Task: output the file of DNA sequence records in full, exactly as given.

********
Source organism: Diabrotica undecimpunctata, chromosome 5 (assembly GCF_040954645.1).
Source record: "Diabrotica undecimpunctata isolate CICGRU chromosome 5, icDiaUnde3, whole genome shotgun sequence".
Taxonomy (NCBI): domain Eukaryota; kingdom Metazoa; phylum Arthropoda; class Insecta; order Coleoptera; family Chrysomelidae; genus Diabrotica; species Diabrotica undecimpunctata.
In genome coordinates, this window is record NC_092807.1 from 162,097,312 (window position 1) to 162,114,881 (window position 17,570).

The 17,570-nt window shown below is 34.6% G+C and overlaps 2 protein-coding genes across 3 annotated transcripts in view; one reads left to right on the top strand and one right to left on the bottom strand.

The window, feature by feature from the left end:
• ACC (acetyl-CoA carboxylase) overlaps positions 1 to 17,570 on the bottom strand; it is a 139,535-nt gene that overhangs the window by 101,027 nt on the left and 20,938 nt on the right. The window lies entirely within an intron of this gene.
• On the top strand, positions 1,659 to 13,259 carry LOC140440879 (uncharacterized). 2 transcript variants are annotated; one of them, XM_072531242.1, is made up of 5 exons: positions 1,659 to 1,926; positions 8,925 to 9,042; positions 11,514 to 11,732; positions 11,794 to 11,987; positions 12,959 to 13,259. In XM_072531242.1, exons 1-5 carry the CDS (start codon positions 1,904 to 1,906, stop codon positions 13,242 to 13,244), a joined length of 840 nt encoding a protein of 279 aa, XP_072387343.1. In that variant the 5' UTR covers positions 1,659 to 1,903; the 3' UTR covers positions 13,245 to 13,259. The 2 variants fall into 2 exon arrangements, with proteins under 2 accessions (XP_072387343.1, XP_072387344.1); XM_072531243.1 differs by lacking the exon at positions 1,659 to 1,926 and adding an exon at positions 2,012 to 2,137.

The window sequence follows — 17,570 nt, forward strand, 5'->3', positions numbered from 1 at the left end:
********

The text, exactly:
Source organism: Diabrotica undecimpunctata, chromosome 5 (assembly GCF_040954645.1).
Source record: "Diabrotica undecimpunctata isolate CICGRU chromosome 5, icDiaUnde3, whole genome shotgun sequence".
Taxonomy (NCBI): domain Eukaryota; kingdom Metazoa; phylum Arthropoda; class Insecta; order Coleoptera; family Chrysomelidae; genus Diabrotica; species Diabrotica undecimpunctata.
In genome coordinates, this window is record NC_092807.1 from 162,097,312 (window position 1) to 162,114,881 (window position 17,570).

The 17,570-nt window shown below is 34.6% G+C and overlaps 2 protein-coding genes across 3 annotated transcripts in view; one reads left to right on the top strand and one right to left on the bottom strand.

The window, feature by feature from the left end:
• ACC (acetyl-CoA carboxylase) overlaps positions 1 to 17,570 on the bottom strand; it is a 139,535-nt gene that overhangs the window by 101,027 nt on the left and 20,938 nt on the right. The window lies entirely within an intron of this gene.
• On the top strand, positions 1,659 to 13,259 carry LOC140440879 (uncharacterized). 2 transcript variants are annotated; one of them, XM_072531242.1, is made up of 5 exons: positions 1,659 to 1,926; positions 8,925 to 9,042; positions 11,514 to 11,732; positions 11,794 to 11,987; positions 12,959 to 13,259. In XM_072531242.1, exons 1-5 carry the CDS (start codon positions 1,904 to 1,906, stop codon positions 13,242 to 13,244), a joined length of 840 nt encoding a protein of 279 aa, XP_072387343.1. In that variant the 5' UTR covers positions 1,659 to 1,903; the 3' UTR covers positions 13,245 to 13,259. The 2 variants fall into 2 exon arrangements, with proteins under 2 accessions (XP_072387343.1, XP_072387344.1); XM_072531243.1 differs by lacking the exon at positions 1,659 to 1,926 and adding an exon at positions 2,012 to 2,137.

The window sequence follows — 17,570 nt, forward strand, 5'->3', positions numbered from 1 at the left end: